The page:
As Senior Director Learning Culture and Transformation, Dörte is responsible for transforming the Bertelsmann learning culture. Along her career journey, she has become fluent in Swedish, while in Stockholm and other places, and trained as a fitness trainer, out of passion rather than because she wanted to work in this field. Dörte's career headline could be: “If it brings about positive change, do it”.
What did you do before you joined Bertelsmann?
After graduating, I joined the accounting department of one of the Big Four professional services firms. I soon got the opportunity to work for the company in Sweden. It was there that I acquired skills in change management. After seven years in consulting and almost five years abroad, I wanted something new and went to Berlin, where I initially worked for a start-up. About a year later, I started at Zalando, where I set up the internal communications for the operations department. One day, a friend who worked at Bertelsmann called me and said there was the perfect job for me there. I wasn’t really interested in changing jobs, but I took a closer look at the tasks and then received a job offer from Bertelsmann to manage a change project.
So although you didn’t actually apply for the job, you still actively opted for Bertelsmann?
Absolutely. I didn’t really know what to expect, but the project itself turned out to be exactly what a change manager dreams of. I’m someone who prefers to take a leap into the unknown than miss out on a once-in-a-lifetime opportunity. And I’ve not regretted it.
How did you deal with the East Westphalia location aspect?
The option of working from home one day a week was already available long before the pandemic. I got a flat in Gütersloh and took the train to East Westphalia on Mondays and back to Berlin on Thursdays. I then worked from home on Fridays. I commuted like this for one and a half years. Then, with very good prospects at Bertelsmann’s Corporate Center, I opted to relocate to East Westphalia – to Bielefeld. Then during the pandemic, with even more options for flexible working, I moved to Hamburg because I love the city.
"I am creating the structures and conditions in the company needed to enable lifelong learning."
Did you ever think you would one day have the job you have now?
I never expected to be a Senior Director of Learning Culture and Transformation at Bertelsmann. I studied international business administration majoring in strategic management and finance and was initially going in a different direction. But I’m just a curious person and am willing to take on tasks whose coordinates are not fully known. The only thing I planned in my career was my first year in Sweden, where I did my master’s degree. The rest just sort of fell into place.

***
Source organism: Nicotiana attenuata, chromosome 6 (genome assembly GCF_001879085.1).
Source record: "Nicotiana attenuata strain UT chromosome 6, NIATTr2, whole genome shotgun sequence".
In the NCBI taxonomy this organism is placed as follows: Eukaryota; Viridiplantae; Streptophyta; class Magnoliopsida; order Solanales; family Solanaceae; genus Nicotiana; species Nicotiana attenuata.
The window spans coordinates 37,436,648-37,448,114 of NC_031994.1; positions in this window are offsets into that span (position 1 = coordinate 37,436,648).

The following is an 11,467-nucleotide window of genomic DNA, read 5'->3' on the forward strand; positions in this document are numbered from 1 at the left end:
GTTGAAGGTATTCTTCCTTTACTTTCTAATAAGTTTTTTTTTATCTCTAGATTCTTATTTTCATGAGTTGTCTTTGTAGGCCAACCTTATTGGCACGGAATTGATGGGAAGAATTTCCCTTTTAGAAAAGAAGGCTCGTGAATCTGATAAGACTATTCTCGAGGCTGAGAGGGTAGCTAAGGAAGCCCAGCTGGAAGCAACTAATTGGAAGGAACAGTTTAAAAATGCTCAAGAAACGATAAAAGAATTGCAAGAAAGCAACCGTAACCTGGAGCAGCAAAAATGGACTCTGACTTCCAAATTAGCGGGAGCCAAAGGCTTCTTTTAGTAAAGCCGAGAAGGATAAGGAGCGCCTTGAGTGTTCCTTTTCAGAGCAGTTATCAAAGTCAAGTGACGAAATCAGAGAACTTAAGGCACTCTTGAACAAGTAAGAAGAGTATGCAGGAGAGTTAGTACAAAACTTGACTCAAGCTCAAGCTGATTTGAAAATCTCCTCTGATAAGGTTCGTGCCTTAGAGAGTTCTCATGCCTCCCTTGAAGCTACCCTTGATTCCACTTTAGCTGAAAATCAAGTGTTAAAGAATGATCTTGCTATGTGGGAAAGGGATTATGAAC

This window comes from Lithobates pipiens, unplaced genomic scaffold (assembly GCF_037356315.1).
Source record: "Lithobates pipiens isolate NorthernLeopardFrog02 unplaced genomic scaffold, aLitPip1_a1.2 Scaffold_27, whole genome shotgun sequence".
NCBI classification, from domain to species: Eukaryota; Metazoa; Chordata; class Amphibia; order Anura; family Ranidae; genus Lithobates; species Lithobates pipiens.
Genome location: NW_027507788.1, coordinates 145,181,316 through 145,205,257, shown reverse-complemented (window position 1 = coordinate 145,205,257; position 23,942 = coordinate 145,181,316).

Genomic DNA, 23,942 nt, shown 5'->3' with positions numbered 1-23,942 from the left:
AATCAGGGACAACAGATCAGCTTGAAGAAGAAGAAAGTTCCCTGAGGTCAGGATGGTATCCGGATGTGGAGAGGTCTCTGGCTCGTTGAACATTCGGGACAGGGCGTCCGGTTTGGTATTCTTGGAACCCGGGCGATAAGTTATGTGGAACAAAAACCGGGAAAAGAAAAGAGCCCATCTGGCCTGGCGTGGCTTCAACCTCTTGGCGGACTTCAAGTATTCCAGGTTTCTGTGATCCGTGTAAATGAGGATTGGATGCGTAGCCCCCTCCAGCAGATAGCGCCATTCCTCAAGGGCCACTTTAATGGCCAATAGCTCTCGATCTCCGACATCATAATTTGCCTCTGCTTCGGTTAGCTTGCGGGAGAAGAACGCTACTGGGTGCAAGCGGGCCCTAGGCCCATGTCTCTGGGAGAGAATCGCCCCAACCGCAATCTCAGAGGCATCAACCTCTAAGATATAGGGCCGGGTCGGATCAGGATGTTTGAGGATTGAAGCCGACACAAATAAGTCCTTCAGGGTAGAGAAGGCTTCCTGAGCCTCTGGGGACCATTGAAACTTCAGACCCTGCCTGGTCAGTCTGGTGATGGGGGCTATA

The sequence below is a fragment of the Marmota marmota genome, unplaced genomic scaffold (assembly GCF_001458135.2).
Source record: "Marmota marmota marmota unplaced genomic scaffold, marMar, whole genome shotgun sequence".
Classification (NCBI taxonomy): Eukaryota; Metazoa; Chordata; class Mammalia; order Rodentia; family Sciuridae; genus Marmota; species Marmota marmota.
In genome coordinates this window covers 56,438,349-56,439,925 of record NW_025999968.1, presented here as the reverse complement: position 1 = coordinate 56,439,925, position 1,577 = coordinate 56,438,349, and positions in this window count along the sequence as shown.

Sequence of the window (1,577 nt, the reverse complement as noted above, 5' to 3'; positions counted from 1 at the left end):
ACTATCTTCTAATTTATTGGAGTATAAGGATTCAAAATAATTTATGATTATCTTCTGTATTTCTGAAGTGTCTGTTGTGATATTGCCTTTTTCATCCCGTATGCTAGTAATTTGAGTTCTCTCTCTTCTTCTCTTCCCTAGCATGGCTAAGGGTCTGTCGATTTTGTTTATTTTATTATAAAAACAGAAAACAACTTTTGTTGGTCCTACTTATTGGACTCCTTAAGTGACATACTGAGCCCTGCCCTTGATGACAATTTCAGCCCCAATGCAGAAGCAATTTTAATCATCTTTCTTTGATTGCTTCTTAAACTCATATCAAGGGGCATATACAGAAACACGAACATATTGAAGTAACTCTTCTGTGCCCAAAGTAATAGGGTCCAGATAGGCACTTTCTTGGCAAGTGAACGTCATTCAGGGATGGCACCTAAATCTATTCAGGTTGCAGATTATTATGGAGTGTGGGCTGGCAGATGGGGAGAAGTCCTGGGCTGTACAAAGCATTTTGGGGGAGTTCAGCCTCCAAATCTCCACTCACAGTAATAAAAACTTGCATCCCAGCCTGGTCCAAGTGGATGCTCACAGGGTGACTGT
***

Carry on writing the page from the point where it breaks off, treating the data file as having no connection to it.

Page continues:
How would you describe your job to your grandmother?
I help people at Bertelsmann to identify which skills they need to develop for the benefit of the company and for themselves, and why it is important to continuously develop skills. And I am creating the structures and conditions in the company needed to enable lifelong learning.
What makes your job exciting?
For one thing, my tasks are highly varied. They include everything from operational details to strategic solutions. No two days are the same – and planning for what’s coming next is not always possible. The creativity needed to find solutions also makes my job exciting. My tasks are about corporate culture. This is something intangible, so you need to constantly be coming up with new ideas to develop it.
"It’s about developing ideas and putting them into practice, and occasionally taking paths that no one has taken before."
What is your greatest strength?
The ability to inspire and overcome obstacles. Not being hesitant about taking on challenges, but instead saying: we can do this, let’s make it work.
Entrepreneurship and creativity are at the core of Bertelsmann’s values. What meaning do they have for you?
For me, entrepreneurship means being able to take responsibility for a topic and independently driving it forward. It’s about developing ideas and putting them into practice, and occasionally taking paths that no one has taken before. Creativity is needed in the way we find solutions. Sometimes you just have to take a left turn instead of a right. Risks should always be considered, but shouldn’t slow things down too much.
What do you think makes a good team player?
Flexibility and the willingness to find solutions together. Being able to listen is also important.
What is important to you in developing your career?
I want to enjoy my work, feel passionate about what I do and work with great people. And I want positive change to come about from what I do.
"I want positive change to come about from what I do."
What comes to mind when you consider your professional future?
When private circumstances allow, I certainly want to go abroad again someday. Sweden is definitely at the top of the list, because I simply love the country. But other countries like Canada, for example, also come to mind. Regarding the sector I’m working in, it’s important for me to keep identifying with the products. Whatever happens, I would like to keep my mind open to lots of things.
Which of your passions will be important in your professional career?
Inspiring people and making things happen. I’ve evolved from being in a more numbers-driven profession into a role that’s about people. This is my thing.